With a confidante’s insights, Marta Dvořák sets up an innovative connection between Mavis Gallant’s dazzling writing and the whole spectrum of the arts. She simultaneously engages with the feats of art making and the adventures of reading, looking, and listening.
Drawing on private correspondence and conversations with the Gallant she repositions as a late modernist, Dvořák investigates the relationships between the Paris-based master of the short story and visual and sound culture. Through the filter of philosophical aesthetics, she identifies the painterly, cinematic, and musical dynamics which light up Gallant’s craft. At the same time, she opens a dialogue between Gallant and other international modernists and with those they were reading, watching, and listening to, from the moving pictures which shaped Gallant’s generation to the rhythm and dissonance of, say, Stravinsky and jazz, which − like the Cubist rupture with spatial perspective − spearheaded modernity’s aesthetics of breakage.
How does Gallant’s work work? Dvořák’s hands-on rhetorical analyses of Gallant’s stories and lesser-known, recently reissued novels illuminate the superb stylist’s language and vision via an emphasis on both image and rhythm. Providing keys to Gallant’s famous sleights-of-hand and tonal shifts, the discussions reveal a fictional world as multidimensional as a Cubist picture or a symphony − depending on whether we lean towards the eye or the ear.
About the author
Ernest Buckler (1908-1984) was born in West Dalhousie, Nova Scotia. He spent most of his life writing and farming in the Annapolis Valley, and died in Bridgetown, Nova Scotia.
Marta Dvořák is professor of Canadian and postcolonial literatures in English at the Sorbonne Nouvelle, former associate editor of The International Journal of Canadian Studies, and editor of Commonwealth Essays and Studies. Focusing her research on (post)modernism and cross-culturalism, she has authored and edited books ranging from Ernest Buckler: Rediscovery and Reassessment (WLU Press, 2001) to Tropes and Territories: Short Fiction, Postcolonial Readings, and Canadian Writings in Context (co-ed. W.H. New) and The Faces of Carnival in Anita Desai's In Custody.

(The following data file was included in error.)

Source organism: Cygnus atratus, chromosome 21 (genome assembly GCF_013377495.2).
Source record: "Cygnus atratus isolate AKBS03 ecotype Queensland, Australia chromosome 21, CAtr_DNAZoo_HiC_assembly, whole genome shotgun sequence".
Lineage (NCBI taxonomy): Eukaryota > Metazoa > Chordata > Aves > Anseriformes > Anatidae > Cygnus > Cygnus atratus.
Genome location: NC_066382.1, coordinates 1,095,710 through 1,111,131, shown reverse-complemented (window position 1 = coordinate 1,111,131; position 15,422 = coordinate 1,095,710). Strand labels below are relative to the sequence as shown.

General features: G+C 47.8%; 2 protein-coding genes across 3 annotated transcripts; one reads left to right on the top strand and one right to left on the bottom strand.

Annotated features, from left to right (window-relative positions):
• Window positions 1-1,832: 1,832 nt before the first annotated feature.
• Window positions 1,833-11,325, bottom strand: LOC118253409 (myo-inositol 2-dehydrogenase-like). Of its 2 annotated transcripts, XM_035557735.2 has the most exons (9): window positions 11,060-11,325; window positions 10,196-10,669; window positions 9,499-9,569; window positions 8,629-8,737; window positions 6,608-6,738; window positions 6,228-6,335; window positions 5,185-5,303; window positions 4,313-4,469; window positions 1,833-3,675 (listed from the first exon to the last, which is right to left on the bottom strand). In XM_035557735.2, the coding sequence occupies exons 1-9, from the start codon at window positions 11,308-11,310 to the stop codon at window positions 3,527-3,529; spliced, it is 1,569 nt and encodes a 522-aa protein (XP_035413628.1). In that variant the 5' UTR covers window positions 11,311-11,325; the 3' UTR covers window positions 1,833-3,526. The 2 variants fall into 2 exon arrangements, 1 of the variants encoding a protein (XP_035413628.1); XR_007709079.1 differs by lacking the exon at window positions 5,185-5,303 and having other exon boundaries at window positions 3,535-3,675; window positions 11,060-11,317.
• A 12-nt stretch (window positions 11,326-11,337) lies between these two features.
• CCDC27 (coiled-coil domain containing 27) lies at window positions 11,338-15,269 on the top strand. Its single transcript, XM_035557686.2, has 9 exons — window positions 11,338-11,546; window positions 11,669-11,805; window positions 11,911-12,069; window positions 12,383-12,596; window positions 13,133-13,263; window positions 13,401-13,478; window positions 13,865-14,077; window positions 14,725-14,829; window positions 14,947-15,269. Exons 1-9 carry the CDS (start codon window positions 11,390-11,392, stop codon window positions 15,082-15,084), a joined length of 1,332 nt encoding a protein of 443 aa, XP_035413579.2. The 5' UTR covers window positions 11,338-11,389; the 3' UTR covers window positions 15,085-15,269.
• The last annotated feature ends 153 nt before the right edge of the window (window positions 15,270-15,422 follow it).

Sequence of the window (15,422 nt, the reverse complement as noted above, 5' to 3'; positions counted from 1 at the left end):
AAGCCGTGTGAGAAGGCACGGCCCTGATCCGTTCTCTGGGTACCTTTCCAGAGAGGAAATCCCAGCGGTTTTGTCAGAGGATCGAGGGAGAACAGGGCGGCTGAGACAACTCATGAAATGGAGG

"Mavis Gallant: The Eye and the Ear, a landmark study by Marta Dvořák, presents a compelling case that Gallant’s keen visual and aural senses were profoundly shaped by her immersion in art, film, and music. In what Dvořák calls a modernist assimilation of literary texts, visual culture, and music, Gallant submerged herself in Marcel Proust, James Joyce, and the Russians, as well as Pablo Picasso, Ella Fitzgerald, the composer Dmitri Shostakovich, and the film director Wallace Worsley."
<em>Literary Review of Canada</em>
Other titles by Marta Dvorák
Canadian and Global Imaginaries in Dialogue
Tropes and Territories
Short Fiction, Postcolonial Readings, Canadian Writings in Context
Carol Shields and the Extra-Ordinary
Rediscovery and Reassessment
Thanks for Listening
Stories and Short Fictions by Ernest Buckler
L'oeuvre de Nancy Huston